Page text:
What is it? Heavily revised version of Honda’s best-seller SUV.
Key features: 1.6 high-pressure diesel, nine-speed gearbox.
Our view: The Honda CR-V was an effective SUV to begin with, and the changes only make a good package better.
The Honda CR-V is a much more important car than many might realise.
In the UK the SUV is the brand’s joint best-seller, alongside the Jazz city car, and across the globe it is the third best-selling of all SUVs. UK CR-V sales totalled 16,500 in 2014 and the petrol version was the best selling amongst its rivals for the 13th year in a row.
It is also, for now, a British-built car – though that is set to change in 2017 to 2018 when the Swindon plant that produces the CR-V switches to becoming the global production hub for the next five-door Civic.
So a mid-life refresh of such a core model assumes great importance, and it is clear from driving the newly revamped CR-V, just arriving in showrooms, that the changes have been much more than cosmetic.
By far the biggest is the arrival of a new-to-the-range 1.6-litre diesel engine, replacing the previous 2.2 unit and bringing with it significant gains. One of Honda’s ‘Earth Dreams Technology’ series of engines, it’s a two-stage turbo unit of 157bhp, according to Honda offering 60 per cent more power than the 2.2 while returning fuel economy boosted by 15 per cent and emissions down 13 per cent to a minimum of 129bhp with all-wheel-drive and the six-speed manual gearbox.
The five grams penalty of choosing an auto transmission might be seriously tempting, however, thnaks to the arrival of a new nine-speed auto gearbox. Replacing a previous five-speed unit, it features a very low first gear which helps with rapid pick up, while the high top gear contributes markedly to those economy and emissions improvements.
Further assistance comes from the weight, or lack of it. The transmission tips the scales 35kg lighter, while together with the new engine there are 65kg less to get on the move.
The revamped CR-V and the 1.6 diesel nine-speed auto combination variant are well matched, if you are looking for refinement. The engine is very quiet and smooth and the gearbox equally so – it’s many ratio changes are slick but precise, and it does not hunt between speeds.
However, it’s all rather sedate. Despite having extra power the engine does not feel particularly enthusiastic, and while the gearbox is not an instant-reacting twin-clutch unit, even in its sportiest mode the shifts take a disappointing time – they’re smooth, but slow…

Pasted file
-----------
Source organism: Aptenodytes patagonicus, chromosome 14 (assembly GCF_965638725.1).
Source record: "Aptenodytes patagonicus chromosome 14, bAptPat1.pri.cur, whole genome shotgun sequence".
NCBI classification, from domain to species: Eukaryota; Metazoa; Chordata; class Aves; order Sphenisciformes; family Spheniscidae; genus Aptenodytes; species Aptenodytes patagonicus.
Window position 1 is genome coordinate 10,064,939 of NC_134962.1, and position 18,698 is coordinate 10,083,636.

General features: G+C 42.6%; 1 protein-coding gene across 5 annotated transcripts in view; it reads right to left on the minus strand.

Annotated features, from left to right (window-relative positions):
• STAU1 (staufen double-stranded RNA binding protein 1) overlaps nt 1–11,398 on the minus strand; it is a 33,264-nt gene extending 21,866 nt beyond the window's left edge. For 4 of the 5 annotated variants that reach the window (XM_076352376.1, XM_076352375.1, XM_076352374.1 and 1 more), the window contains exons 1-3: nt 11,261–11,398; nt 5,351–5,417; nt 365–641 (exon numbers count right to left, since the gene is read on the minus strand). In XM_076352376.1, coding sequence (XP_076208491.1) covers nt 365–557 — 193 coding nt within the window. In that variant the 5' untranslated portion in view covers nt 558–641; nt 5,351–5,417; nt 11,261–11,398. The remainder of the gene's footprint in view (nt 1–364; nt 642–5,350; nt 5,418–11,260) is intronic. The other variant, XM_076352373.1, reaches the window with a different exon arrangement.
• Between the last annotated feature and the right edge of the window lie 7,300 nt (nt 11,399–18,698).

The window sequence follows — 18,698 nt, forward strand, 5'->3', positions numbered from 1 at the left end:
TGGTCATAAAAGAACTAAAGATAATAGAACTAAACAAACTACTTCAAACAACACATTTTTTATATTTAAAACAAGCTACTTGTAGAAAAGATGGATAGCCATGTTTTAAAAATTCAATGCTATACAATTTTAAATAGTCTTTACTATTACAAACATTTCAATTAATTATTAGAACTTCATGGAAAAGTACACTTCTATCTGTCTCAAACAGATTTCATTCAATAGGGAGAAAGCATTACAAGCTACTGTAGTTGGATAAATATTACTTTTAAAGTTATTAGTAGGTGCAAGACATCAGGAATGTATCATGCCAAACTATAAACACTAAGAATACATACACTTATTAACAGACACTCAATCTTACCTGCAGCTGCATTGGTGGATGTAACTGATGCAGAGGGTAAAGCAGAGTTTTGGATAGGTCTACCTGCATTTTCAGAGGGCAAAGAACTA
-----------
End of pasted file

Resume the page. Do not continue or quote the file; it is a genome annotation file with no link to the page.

It’s not the only engine on offer – there are two others, both now Euro 6 emissions compliant. The lower-powered 1.6 diesel of 118bhp is only available with a manual two-wheel-drive transmission, while the 2.0-litre petrol can be specified in 2WD, 4WD, manual or auto.
Significant work has also been carried out on the CR-V’s chassis. There are new dampers, front suspension bushes, revised geometry, a track extended by 15mm front and rear and a slight increase in camber angle, all aimed at achieving greater stability and less understeer in corners.
Generally it works – though only to a certain level. The CR-V’s ride is competent if somewhat bland, and very soft – this is not a car in which one goes searching for a series of challenging bends. On the motorway cruise, however, it’s a very comfortable environment to be in.
The new Honda CR-V has seen some stylng changes, most notably at the front where the redesigned grille and headlamps both emphasise the car’s width and add to its presence. The rear LED lamps are new too, as are the alloy wheel designs.
Inside the styling changes continue – notably the chrome-effect inlay running the width of the dashboard, while generally the surfaces appear to be of better quality than previously.
Honda says the dashboard has been redesigned to allow easy visibility and we would agree that it’s all very easy to use, and this extends to the new seven-inch touchscreen which houses Honda’s Connect infotainment system.
This is Android-based – apparently despite the fame of Apple’s iPhone four out of five phone operating systems sold across the globe are Android-based. It works well enough, though the sat nav graphics could be better, and the row of buttons down the right of the screen give the unit a curiously retro look.
Other changes include a sliding armrest (60 mm fore and aft) between the front seats and a neat one-action fold-down rear seat. With seats folded the CR-V’s load capacity jumps from 589 to 1648 litres of flat space (1669 litres if a space-saver spare wheel is specified). And with a load length of up to 1,570mm, the car will easily accommodate two mountain bikes or four sets of golf clubs.
Pricing of the new CR-V starts at £22,345 – cars with the new 1.6 engine will cost from £27,570, with the nine-speed auto ‘box £29,350. According to Honda UK managing director Phil Crossman the new prices are only around £100 more than previous models, with a whole lot more for one’s money. “If you are an existing customer with 2.2 diesel auto of three or four years old why would you not want to change it?” he says. “You will get nearly £1,000 work of enhancements for around £100 on price, and it’s a more efficient car.”
We’d agree – generally the CR-V was an effective SUV to begin with, and the changes only make a good package better.
Honda CR-V – key specifications
Model Tested: Honda CR-V 1.6 i-DTEC 160PS 4WD nine-speed automatic
On Sale: April 2015
Range price: £22,345 – £35,620
Insurance group: TBA
Engines: Petrol 2.0. Diesel 1.6 (2)
Power (bhp): 153. 118, 157
Torque (lb/ft): 142. 221, 258.
0-62mph (sec)*: 10.2 (10.2). 11.2, 9.6.
Top speed (mph)*: 118 (118). 113, 126.
Fuel economy (combined, mpg)*: 39.2 (38.2). 64.2, 57.6.
CO2 emissions (g/km)*: 168 (173). 115, 129.
Key rivals: Hyundai iX35, Mazda CX-5, Kia Sportage
Test Date: April 2015
* = all performance/efficiency figures with 17-inch wheels and manual gearbox where applicable
Figures in brackets 4WD